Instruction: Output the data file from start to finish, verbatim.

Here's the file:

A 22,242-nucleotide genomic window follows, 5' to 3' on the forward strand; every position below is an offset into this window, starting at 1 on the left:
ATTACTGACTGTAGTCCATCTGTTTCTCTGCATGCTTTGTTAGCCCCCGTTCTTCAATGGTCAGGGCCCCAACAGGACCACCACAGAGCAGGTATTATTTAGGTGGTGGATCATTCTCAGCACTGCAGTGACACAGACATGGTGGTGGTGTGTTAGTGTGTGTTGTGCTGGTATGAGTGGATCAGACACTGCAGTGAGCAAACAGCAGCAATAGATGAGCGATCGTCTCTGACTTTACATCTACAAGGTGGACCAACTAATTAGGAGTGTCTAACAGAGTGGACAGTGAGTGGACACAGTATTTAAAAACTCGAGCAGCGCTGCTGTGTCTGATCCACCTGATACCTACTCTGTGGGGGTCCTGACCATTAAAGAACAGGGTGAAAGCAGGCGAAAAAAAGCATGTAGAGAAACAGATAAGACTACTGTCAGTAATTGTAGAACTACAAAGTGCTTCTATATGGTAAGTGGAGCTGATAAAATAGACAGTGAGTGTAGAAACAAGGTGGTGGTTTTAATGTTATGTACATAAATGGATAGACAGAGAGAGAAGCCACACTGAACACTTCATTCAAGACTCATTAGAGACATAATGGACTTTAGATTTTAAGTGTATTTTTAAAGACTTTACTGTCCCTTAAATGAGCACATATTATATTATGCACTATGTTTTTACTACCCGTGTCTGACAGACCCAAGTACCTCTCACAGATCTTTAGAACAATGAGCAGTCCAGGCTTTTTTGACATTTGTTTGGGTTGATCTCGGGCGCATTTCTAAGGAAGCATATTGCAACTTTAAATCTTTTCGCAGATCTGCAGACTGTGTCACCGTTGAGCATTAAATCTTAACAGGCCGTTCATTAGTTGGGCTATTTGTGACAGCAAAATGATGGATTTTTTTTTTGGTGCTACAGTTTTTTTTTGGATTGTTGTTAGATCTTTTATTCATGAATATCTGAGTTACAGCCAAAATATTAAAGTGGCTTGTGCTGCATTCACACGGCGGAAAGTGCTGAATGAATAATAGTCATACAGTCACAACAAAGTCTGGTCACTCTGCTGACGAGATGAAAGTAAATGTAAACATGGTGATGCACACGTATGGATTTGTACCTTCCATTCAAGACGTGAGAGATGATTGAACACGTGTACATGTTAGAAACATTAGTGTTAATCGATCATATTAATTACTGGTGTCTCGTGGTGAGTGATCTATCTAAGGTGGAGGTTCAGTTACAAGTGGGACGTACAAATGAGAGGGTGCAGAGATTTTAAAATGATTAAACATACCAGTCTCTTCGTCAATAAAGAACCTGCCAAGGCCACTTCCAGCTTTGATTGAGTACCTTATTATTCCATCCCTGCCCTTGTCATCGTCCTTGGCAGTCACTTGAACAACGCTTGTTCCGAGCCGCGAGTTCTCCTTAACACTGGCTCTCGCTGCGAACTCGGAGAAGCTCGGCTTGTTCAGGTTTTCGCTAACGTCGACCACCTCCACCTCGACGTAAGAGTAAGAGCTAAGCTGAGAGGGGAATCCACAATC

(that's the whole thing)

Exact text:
A 22,242-nucleotide genomic window follows, 5' to 3' on the forward strand; every position below is an offset into this window, starting at 1 on the left:
ATTACTGACTGTAGTCCATCTGTTTCTCTGCATGCTTTGTTAGCCCCCGTTCTTCAATGGTCAGGGCCCCAACAGGACCACCACAGAGCAGGTATTATTTAGGTGGTGGATCATTCTCAGCACTGCAGTGACACAGACATGGTGGTGGTGTGTTAGTGTGTGTTGTGCTGGTATGAGTGGATCAGACACTGCAGTGAGCAAACAGCAGCAATAGATGAGCGATCGTCTCTGACTTTACATCTACAAGGTGGACCAACTAATTAGGAGTGTCTAACAGAGTGGACAGTGAGTGGACACAGTATTTAAAAACTCGAGCAGCGCTGCTGTGTCTGATCCACCTGATACCTACTCTGTGGGGGTCCTGACCATTAAAGAACAGGGTGAAAGCAGGCGAAAAAAAGCATGTAGAGAAACAGATAAGACTACTGTCAGTAATTGTAGAACTACAAAGTGCTTCTATATGGTAAGTGGAGCTGATAAAATAGACAGTGAGTGTAGAAACAAGGTGGTGGTTTTAATGTTATGTACATAAATGGATAGACAGAGAGAGAAGCCACACTGAACACTTCATTCAAGACTCATTAGAGACATAATGGACTTTAGATTTTAAGTGTATTTTTAAAGACTTTACTGTCCCTTAAATGAGCACATATTATATTATGCACTATGTTTTTACTACCCGTGTCTGACAGACCCAAGTACCTCTCACAGATCTTTAGAACAATGAGCAGTCCAGGCTTTTTTGACATTTGTTTGGGTTGATCTCGGGCGCATTTCTAAGGAAGCATATTGCAACTTTAAATCTTTTCGCAGATCTGCAGACTGTGTCACCGTTGAGCATTAAATCTTAACAGGCCGTTCATTAGTTGGGCTATTTGTGACAGCAAAATGATGGATTTTTTTTTTGGTGCTACAGTTTTTTTTTGGATTGTTGTTAGATCTTTTATTCATGAATATCTGAGTTACAGCCAAAATATTAAAGTGGCTTGTGCTGCATTCACACGGCGGAAAGTGCTGAATGAATAATAGTCATACAGTCACAACAAAGTCTGGTCACTCTGCTGACGAGATGAAAGTAAATGTAAACATGGTGATGCACACGTATGGATTTGTACCTTCCATTCAAGACGTGAGAGATGATTGAACACGTGTACATGTTAGAAACATTAGTGTTAATCGATCATATTAATTACTGGTGTCTCGTGGTGAGTGATCTATCTAAGGTGGAGGTTCAGTTACAAGTGGGACGTACAAATGAGAGGGTGCAGAGATTTTAAAATGATTAAACATACCAGTCTCTTCGTCAATAAAGAACCTGCCAAGGCCACTTCCAGCTTTGATTGAGTACCTTATTATTCCATCCCTGCCCTTGTCATCGTCCTTGGCAGTCACTTGAACAACGCTTGTTCCGAGCCGCGAGTTCTCCTTAACACTGGCTCTCGCTGCGAACTCGGAGAAGCTCGGCTTGTTCAGGTTTTCGCTAACGTCGACCACCTCCACCTCGACGTAAGAGTAAGAGCTAAGCTGAGAGGGGAATCCACAATC